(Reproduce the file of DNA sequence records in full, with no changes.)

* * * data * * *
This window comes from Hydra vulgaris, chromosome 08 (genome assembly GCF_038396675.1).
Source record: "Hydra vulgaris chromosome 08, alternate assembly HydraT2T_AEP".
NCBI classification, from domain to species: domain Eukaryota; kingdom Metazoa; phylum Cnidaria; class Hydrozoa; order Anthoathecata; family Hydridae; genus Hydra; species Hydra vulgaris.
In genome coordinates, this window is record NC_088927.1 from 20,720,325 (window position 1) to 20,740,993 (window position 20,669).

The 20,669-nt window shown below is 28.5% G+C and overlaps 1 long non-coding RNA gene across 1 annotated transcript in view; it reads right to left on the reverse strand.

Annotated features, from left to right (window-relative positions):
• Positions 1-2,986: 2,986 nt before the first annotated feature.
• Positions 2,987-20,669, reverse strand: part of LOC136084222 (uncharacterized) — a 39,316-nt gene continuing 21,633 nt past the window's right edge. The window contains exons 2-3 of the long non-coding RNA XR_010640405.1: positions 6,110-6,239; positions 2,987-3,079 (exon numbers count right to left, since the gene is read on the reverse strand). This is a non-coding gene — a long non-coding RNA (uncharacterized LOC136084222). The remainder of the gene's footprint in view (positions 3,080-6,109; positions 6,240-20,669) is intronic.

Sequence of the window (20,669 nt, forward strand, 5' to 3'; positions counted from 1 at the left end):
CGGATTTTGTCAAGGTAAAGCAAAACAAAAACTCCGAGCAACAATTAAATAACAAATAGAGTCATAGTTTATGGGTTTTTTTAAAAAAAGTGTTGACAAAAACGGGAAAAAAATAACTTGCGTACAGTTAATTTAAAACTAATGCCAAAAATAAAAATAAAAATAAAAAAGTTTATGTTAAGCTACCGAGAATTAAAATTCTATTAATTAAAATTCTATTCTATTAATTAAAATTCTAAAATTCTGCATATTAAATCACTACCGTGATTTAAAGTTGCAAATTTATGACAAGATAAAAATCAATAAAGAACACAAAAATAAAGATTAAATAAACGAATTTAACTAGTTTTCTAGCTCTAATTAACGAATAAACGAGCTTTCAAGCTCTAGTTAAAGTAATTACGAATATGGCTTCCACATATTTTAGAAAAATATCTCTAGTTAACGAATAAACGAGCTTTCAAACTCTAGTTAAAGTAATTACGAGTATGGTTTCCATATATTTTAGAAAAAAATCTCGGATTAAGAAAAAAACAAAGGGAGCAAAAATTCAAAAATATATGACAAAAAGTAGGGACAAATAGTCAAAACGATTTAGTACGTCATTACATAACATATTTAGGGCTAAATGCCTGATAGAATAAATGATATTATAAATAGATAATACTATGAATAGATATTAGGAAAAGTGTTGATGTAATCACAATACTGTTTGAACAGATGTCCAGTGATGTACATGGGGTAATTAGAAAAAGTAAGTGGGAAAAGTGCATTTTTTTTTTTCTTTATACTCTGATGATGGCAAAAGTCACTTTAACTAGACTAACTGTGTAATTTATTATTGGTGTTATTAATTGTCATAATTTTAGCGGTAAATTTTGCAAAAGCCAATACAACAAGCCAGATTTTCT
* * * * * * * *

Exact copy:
This window comes from Hydra vulgaris, chromosome 08 (genome assembly GCF_038396675.1).
Source record: "Hydra vulgaris chromosome 08, alternate assembly HydraT2T_AEP".
NCBI classification, from domain to species: domain Eukaryota; kingdom Metazoa; phylum Cnidaria; class Hydrozoa; order Anthoathecata; family Hydridae; genus Hydra; species Hydra vulgaris.
In genome coordinates, this window is record NC_088927.1 from 20,720,325 (window position 1) to 20,740,993 (window position 20,669).

The 20,669-nt window shown below is 28.5% G+C and overlaps 1 long non-coding RNA gene across 1 annotated transcript in view; it reads right to left on the reverse strand.

Annotated features, from left to right (window-relative positions):
• Positions 1-2,986: 2,986 nt before the first annotated feature.
• Positions 2,987-20,669, reverse strand: part of LOC136084222 (uncharacterized) — a 39,316-nt gene continuing 21,633 nt past the window's right edge. The window contains exons 2-3 of the long non-coding RNA XR_010640405.1: positions 6,110-6,239; positions 2,987-3,079 (exon numbers count right to left, since the gene is read on the reverse strand). This is a non-coding gene — a long non-coding RNA (uncharacterized LOC136084222). The remainder of the gene's footprint in view (positions 3,080-6,109; positions 6,240-20,669) is intronic.

Sequence of the window (20,669 nt, forward strand, 5' to 3'; positions counted from 1 at the left end):
CGGATTTTGTCAAGGTAAAGCAAAACAAAAACTCCGAGCAACAATTAAATAACAAATAGAGTCATAGTTTATGGGTTTTTTTAAAAAAAGTGTTGACAAAAACGGGAAAAAAATAACTTGCGTACAGTTAATTTAAAACTAATGCCAAAAATAAAAATAAAAATAAAAAAGTTTATGTTAAGCTACCGAGAATTAAAATTCTATTAATTAAAATTCTATTCTATTAATTAAAATTCTAAAATTCTGCATATTAAATCACTACCGTGATTTAAAGTTGCAAATTTATGACAAGATAAAAATCAATAAAGAACACAAAAATAAAGATTAAATAAACGAATTTAACTAGTTTTCTAGCTCTAATTAACGAATAAACGAGCTTTCAAGCTCTAGTTAAAGTAATTACGAATATGGCTTCCACATATTTTAGAAAAATATCTCTAGTTAACGAATAAACGAGCTTTCAAACTCTAGTTAAAGTAATTACGAGTATGGTTTCCATATATTTTAGAAAAAAATCTCGGATTAAGAAAAAAACAAAGGGAGCAAAAATTCAAAAATATATGACAAAAAGTAGGGACAAATAGTCAAAACGATTTAGTACGTCATTACATAACATATTTAGGGCTAAATGCCTGATAGAATAAATGATATTATAAATAGATAATACTATGAATAGATATTAGGAAAAGTGTTGATGTAATCACAATACTGTTTGAACAGATGTCCAGTGATGTACATGGGGTAATTAGAAAAAGTAAGTGGGAAAAGTGCATTTTTTTTTTTCTTTATACTCTGATGATGGCAAAAGTCACTTTAACTAGACTAACTGTGTAATTTATTATTGGTGTTATTAATTGTCATAATTTTAGCGGTAAATTTTGCAAAAGCCAATACAACAAGCCAGATTTTCT